Since its market launch in 1982, Mercedes-Benz has supplied customers with over 10 million cars of the C-Class family. The brand has sold more than 2.3 million sedans, estates and coupes of the current model series alone since it was unveiled in 2007.

The C 220 CDI is the most popular engine and the BlueEFFICIENCY edition scores highly for being particularly environmentally friendly. The sedan and coupe models consume just 4.1 litres of diesel per 100 kilometres – equivalent to CO2 emissions of 109 grams per kilometre.

The C-Class model series are not only in demand throughout the world – from 2014 they will also be the only Mercedes-Benz vehicles to be produced on four continents, being made at plants in Bremen (Germany), East London (South Africa), Beijing (China) and Tuscaloosa (USA). The Mercedes-Benz plant Bremen is also the centre of excellence for the new C-Class generation and it controls the global ramp-up. Well over a million C-Class cars in the current model series alone have already rolled off the production line in Bremen.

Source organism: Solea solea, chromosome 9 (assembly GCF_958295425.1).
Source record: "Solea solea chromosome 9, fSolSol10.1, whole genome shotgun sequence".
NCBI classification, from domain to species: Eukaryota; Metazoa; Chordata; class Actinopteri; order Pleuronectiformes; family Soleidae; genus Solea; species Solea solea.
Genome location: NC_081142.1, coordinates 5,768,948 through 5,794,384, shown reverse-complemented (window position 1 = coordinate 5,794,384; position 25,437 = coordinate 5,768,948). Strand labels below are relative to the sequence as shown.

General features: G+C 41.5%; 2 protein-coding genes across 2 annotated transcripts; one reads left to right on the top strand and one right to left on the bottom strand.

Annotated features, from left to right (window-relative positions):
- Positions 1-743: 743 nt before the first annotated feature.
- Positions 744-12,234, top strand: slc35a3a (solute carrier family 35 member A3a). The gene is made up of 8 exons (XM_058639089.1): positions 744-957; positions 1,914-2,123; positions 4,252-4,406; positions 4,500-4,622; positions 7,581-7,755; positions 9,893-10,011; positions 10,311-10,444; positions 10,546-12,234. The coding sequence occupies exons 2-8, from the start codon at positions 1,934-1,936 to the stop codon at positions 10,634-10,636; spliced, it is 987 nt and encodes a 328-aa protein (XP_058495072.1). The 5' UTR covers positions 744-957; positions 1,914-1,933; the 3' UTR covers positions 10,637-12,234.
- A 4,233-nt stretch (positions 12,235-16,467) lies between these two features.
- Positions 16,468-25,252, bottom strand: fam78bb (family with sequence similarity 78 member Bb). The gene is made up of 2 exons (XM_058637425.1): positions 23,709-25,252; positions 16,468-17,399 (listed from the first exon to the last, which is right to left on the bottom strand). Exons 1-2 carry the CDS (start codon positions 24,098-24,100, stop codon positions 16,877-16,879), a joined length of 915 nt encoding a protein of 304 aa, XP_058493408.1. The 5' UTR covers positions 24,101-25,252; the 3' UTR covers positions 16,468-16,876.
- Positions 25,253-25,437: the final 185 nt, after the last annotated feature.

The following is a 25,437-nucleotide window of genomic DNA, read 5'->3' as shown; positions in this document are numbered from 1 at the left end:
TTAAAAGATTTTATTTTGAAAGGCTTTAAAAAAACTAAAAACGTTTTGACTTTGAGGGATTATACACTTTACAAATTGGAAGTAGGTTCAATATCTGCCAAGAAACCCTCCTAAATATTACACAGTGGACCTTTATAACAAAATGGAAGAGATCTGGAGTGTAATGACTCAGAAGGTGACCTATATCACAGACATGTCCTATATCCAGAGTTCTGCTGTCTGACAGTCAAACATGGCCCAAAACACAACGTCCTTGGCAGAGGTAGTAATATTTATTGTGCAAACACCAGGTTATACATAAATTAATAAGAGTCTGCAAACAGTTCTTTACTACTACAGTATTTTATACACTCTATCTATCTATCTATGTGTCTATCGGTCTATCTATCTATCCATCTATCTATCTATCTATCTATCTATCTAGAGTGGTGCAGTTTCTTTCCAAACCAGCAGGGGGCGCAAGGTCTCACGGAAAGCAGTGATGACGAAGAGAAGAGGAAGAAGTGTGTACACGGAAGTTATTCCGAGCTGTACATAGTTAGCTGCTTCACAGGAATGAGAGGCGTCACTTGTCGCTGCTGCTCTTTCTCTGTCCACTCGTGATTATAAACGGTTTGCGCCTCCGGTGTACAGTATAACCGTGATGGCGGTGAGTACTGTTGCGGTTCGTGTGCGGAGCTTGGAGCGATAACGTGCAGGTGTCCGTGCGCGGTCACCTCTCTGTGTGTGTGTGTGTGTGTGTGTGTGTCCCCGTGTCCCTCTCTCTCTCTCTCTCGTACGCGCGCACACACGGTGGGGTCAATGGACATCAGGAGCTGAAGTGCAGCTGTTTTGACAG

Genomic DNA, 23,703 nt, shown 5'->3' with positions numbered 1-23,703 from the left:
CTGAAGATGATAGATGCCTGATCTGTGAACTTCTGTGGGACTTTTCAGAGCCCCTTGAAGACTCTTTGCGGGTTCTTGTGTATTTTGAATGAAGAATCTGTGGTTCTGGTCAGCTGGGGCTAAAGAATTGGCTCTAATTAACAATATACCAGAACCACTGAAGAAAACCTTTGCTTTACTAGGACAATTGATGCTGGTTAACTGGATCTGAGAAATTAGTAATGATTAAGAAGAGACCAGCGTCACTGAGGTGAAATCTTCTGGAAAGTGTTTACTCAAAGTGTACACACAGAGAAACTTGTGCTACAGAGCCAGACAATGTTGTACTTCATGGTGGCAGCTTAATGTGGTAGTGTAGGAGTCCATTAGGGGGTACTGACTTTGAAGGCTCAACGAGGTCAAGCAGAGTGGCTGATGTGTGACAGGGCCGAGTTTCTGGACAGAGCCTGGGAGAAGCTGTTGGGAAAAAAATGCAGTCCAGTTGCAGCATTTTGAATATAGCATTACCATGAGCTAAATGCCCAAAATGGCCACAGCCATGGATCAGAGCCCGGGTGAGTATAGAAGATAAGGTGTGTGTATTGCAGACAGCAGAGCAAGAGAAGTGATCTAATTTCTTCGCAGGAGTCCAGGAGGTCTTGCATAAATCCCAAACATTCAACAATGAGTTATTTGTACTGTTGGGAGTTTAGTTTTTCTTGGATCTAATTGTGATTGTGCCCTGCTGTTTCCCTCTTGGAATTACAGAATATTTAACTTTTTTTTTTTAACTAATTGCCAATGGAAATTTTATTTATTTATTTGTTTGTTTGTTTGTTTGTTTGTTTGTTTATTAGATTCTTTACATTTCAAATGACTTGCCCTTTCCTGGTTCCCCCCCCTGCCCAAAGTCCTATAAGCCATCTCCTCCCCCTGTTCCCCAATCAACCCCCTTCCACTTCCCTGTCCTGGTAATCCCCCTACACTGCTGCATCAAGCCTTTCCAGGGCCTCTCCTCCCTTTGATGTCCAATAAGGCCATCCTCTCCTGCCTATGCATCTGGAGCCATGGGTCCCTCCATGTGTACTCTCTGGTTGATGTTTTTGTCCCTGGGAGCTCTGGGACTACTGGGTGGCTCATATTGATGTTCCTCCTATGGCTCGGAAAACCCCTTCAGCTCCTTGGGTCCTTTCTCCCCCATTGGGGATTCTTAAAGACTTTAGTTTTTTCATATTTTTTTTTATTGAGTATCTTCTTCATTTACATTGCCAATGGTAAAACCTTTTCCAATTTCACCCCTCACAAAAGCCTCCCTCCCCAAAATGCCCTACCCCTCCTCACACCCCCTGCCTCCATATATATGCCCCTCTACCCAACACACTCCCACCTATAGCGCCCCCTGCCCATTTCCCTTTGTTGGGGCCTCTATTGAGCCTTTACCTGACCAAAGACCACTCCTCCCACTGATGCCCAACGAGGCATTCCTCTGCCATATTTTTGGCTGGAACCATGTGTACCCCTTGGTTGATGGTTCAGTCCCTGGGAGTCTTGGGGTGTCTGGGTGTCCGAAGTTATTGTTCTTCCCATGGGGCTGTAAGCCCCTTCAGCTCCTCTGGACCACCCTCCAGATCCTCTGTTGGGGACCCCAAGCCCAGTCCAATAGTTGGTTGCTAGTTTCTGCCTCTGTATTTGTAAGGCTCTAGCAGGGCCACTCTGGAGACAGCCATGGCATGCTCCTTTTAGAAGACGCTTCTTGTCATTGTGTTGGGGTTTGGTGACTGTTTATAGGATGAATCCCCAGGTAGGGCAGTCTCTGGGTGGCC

Dr Joachim Schmidt, Executive Vice President, Sales and Marketing Mercedes-Benz Cars: “The Mercedes-Benz C-Class is a global success story. Sales of over 10 million C-Class cars speak for themselves. Launched as the ‘Baby Benz’, it is now one of the most popular cars in the premium segment. The innovative engineering and impressive efficiency of the C-Class have been inspiring our customers for more than 30 years.”

C-Class sedans sell extremely well in the US, South Africa and the BRIC countries, while there is particular demand for the estate among customers in Europe. The C-Class coupe tops the registration lists in virtually all markets, including those in the US, Germany and China. The C-Class is also one of the most popular models among business customers. The C-Class estate – which already accounts for nearly a milion sales – was voted 2011 company car of the year in Germany. Most business customers choose the Mercedes-Benz C 220 CDI Estate for its excellent fuel economy figures.